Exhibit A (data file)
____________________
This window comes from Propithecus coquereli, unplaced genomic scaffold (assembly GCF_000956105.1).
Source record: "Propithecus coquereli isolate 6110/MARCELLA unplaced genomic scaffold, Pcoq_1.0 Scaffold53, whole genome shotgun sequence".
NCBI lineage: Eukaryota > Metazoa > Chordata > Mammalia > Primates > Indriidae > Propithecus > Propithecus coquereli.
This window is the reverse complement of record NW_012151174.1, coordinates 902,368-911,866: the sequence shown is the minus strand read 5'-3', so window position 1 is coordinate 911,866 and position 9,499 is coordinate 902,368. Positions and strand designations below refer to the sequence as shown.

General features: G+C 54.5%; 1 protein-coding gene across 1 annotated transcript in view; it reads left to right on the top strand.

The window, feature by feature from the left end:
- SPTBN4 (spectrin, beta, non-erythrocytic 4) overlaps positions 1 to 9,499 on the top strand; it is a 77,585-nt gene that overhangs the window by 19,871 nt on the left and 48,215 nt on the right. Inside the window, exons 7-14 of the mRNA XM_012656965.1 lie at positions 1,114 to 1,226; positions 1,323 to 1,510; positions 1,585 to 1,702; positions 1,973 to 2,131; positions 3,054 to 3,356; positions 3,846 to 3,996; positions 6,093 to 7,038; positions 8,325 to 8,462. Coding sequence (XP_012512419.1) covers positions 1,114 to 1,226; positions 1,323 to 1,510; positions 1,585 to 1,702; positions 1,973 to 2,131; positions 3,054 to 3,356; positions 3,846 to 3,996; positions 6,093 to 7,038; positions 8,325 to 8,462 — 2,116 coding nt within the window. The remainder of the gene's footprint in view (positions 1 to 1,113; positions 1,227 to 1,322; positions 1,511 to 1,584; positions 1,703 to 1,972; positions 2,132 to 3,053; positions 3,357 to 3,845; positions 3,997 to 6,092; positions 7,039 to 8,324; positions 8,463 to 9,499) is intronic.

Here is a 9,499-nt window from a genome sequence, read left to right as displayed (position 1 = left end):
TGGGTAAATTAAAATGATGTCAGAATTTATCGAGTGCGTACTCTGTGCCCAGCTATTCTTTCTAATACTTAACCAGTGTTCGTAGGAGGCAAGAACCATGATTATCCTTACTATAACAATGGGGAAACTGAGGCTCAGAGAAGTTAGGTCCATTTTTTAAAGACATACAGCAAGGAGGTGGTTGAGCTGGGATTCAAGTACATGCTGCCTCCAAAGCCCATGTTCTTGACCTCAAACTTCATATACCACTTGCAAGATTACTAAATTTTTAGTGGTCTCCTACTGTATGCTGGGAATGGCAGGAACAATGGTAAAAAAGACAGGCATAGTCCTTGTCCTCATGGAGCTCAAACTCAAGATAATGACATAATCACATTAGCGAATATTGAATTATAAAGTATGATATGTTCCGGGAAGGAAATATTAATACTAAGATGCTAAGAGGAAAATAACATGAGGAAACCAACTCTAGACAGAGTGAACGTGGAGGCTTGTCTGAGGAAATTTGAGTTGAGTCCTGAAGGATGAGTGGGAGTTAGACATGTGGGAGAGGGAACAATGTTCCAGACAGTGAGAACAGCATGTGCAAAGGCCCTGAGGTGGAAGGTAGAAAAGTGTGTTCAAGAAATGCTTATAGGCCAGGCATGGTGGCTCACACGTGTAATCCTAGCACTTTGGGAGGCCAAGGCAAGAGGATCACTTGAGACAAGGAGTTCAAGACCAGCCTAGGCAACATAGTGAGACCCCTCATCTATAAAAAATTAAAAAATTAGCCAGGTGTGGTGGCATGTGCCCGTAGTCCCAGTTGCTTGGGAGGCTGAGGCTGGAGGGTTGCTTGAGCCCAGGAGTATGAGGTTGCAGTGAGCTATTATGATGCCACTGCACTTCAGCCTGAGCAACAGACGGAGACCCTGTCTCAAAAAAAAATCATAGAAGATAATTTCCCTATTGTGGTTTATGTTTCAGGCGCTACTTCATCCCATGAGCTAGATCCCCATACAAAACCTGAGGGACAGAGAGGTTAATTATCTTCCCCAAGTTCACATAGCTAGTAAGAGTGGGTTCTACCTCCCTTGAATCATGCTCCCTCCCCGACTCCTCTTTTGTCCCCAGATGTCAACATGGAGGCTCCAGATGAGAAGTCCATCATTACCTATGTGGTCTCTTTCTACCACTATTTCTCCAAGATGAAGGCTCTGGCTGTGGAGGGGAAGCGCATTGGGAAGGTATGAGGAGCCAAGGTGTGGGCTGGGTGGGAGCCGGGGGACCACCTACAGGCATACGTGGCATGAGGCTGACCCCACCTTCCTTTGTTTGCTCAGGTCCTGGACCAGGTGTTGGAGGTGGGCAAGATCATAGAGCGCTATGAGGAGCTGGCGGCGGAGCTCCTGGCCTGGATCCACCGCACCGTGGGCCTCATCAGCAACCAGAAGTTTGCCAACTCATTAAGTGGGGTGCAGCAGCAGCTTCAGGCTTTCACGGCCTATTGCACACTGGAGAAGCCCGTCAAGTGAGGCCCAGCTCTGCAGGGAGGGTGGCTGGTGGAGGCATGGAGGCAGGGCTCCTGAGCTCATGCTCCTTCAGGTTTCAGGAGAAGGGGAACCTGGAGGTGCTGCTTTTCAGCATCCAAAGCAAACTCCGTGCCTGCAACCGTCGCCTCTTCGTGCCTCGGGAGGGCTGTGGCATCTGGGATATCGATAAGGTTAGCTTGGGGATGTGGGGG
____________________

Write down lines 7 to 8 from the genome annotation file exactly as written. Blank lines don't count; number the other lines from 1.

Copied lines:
- SPTBN4 (spectrin, beta, non-erythrocytic 4) overlaps positions 1 to 9,499 on the top strand; it is a 77,585-nt gene that overhangs the window by 19,871 nt on the left and 48,215 nt on the right. Inside the window, exons 7-14 of the mRNA XM_012656965.1 lie at positions 1,114 to 1,226; positions 1,323 to 1,510; positions 1,585 to 1,702; positions 1,973 to 2,131; positions 3,054 to 3,356; positions 3,846 to 3,996; positions 6,093 to 7,038; positions 8,325 to 8,462. Coding sequence (XP_012512419.1) covers positions 1,114 to 1,226; positions 1,323 to 1,510; positions 1,585 to 1,702; positions 1,973 to 2,131; positions 3,054 to 3,356; positions 3,846 to 3,996; positions 6,093 to 7,038; positions 8,325 to 8,462 — 2,116 coding nt within the window. The remainder of the gene's footprint in view (positions 1 to 1,113; positions 1,227 to 1,322; positions 1,511 to 1,584; positions 1,703 to 1,972; positions 2,132 to 3,053; positions 3,357 to 3,845; positions 3,997 to 6,092; positions 7,039 to 8,324; positions 8,463 to 9,499) is intronic.

Here is a 9,499-nt window from a genome sequence, read left to right as displayed (position 1 = left end):